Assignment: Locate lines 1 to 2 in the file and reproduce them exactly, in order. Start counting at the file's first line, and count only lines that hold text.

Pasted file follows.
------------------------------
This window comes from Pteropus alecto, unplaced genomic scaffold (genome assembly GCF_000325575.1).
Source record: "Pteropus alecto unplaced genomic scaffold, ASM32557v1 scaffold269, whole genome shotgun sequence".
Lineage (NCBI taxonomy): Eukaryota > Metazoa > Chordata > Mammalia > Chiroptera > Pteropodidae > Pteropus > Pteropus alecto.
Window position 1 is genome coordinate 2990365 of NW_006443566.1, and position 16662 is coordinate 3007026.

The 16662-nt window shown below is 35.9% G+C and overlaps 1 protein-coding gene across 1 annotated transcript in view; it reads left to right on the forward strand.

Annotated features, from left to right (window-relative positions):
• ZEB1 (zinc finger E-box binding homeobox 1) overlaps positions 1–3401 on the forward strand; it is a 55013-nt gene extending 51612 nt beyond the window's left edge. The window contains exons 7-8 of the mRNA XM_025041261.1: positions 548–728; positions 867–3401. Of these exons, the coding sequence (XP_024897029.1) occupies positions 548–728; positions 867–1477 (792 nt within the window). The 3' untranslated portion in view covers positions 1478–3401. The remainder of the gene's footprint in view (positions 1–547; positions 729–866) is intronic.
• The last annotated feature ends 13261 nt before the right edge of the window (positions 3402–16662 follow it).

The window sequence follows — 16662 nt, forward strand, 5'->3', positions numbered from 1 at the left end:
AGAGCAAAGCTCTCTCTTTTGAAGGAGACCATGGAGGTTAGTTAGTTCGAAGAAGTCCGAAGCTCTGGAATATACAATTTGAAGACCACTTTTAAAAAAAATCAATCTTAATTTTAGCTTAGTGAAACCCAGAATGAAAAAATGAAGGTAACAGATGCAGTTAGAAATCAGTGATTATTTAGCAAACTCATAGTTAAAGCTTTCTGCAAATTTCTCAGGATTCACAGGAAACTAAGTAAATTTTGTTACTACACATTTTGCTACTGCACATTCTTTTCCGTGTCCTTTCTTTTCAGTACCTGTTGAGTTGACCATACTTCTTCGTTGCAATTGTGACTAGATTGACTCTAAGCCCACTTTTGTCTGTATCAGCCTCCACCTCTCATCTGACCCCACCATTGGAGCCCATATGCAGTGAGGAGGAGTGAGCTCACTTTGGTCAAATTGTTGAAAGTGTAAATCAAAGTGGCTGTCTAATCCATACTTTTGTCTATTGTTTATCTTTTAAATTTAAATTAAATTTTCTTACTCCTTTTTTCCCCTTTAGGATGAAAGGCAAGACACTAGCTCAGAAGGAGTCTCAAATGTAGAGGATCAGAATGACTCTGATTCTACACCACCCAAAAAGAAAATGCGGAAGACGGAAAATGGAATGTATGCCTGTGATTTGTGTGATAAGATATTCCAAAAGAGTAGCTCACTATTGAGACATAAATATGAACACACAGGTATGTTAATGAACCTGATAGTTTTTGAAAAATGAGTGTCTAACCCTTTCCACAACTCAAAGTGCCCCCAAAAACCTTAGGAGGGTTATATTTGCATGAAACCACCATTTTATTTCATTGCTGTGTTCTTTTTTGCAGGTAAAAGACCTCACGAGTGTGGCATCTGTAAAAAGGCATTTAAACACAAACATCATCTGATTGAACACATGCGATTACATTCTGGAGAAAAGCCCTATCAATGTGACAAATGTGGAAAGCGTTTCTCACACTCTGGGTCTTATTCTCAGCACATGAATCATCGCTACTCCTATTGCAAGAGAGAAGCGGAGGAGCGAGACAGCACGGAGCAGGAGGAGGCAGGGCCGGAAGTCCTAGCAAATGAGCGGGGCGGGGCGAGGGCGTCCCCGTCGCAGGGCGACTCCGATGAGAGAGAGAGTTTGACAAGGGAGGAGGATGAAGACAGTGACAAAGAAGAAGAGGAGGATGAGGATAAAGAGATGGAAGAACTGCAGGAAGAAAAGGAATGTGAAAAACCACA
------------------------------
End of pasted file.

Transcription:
This window comes from Pteropus alecto, unplaced genomic scaffold (genome assembly GCF_000325575.1).
Source record: "Pteropus alecto unplaced genomic scaffold, ASM32557v1 scaffold269, whole genome shotgun sequence".